Movie Review: Mr. Holmes

MR HOLMESIt’s time for another other-media review. As long as it’s related to literature. This time, I watched a movie based on a famous literary character.

Mr. Holmes, the 2015 movie based on the Arthur Conan Doyle character, Sherlock Holmes. The action of the movie takes place years after the books/stories end, although the literature does say that Holmes retired to the countryside and became a beekeeper. This movie then picks up in his old age and runs with what little info we have of it. Holmes’ mind is beginning to fail and he has a newer housekeeper with a young son. We know that the man was always a crotchety, perhaps even autistic or idiot savant, and this movie continues to deal with that aspect of his personality and perhaps seeks to reconcile it to the introspection of old age/end of life.

It is a little slow. You are distracted from the scenery, story, and acting by the snail’s pace. Speeding it up would have really changed the movie, but it is what it is.

It is beautiful and idyllic, but also melancholic and gray. Perhaps we’re contrasting the bleak mess that is Holmes’s aging mind with the beauty of a world full of life and relationship? The cinematography is definitely nice.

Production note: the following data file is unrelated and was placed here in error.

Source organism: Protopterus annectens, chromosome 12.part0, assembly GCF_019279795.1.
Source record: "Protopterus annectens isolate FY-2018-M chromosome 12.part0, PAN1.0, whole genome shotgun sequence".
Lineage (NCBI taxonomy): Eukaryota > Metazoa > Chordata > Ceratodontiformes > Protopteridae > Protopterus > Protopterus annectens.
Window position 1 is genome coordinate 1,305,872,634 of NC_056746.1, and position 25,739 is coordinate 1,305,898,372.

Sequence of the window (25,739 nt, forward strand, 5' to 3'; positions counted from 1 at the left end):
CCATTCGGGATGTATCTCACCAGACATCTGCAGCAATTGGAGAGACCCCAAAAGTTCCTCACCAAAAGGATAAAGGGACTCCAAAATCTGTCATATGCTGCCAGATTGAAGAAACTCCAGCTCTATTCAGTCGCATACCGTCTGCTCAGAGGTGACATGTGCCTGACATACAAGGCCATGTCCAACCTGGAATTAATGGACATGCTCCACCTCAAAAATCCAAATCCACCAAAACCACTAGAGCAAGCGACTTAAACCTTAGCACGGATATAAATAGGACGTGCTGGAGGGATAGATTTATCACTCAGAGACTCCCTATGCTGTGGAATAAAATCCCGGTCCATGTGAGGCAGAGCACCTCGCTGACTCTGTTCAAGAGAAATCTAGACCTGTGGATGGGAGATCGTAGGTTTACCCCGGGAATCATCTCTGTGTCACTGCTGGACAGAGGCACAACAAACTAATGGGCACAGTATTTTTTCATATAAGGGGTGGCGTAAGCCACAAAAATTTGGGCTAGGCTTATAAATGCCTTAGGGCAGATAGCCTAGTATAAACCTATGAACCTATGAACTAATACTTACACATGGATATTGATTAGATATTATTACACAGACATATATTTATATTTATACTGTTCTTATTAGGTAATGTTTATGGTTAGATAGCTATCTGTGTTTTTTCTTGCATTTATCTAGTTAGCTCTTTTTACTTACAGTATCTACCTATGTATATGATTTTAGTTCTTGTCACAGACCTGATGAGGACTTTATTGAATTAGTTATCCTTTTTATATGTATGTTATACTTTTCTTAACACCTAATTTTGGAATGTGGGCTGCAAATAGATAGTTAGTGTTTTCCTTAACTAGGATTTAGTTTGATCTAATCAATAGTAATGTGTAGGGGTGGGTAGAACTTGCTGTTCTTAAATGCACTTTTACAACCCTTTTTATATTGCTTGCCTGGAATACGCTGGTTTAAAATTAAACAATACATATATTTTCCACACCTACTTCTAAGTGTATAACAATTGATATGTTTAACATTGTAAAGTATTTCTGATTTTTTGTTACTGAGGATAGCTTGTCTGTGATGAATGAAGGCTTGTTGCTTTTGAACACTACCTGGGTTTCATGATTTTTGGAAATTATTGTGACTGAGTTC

Everyone does a nice job with acting. With all three of the main characters, you feel a great deal of subtlty and character complexity, which is definitely something I am always on the lookout for. And this is thanks in part to great writing. Besides that pacing issues that I mentioned (which also could be blamed on editing), the writing it top notch. I only wish that there had been more Sherlock in Mr. Holmes, by which I mean there were only teasers of a former life or of the gritty, heart-stopping, playful detective that Holmes is, at heart.

In the end, despite the nice acting, cinematography, writing, etc., this was not my favorite movie, but it was definitely worth seeing once. It accomplishes a lot of really cool things, like contrasting Holmes and his brilliant child friend with the dimwitted-ness of their warmer counterpart, the housekeeper. Like exposing and resolving some of Holme’s imperfections; pride and coldness. And like keeping you entertained for yet another couple hours of Sherlock Holmes.

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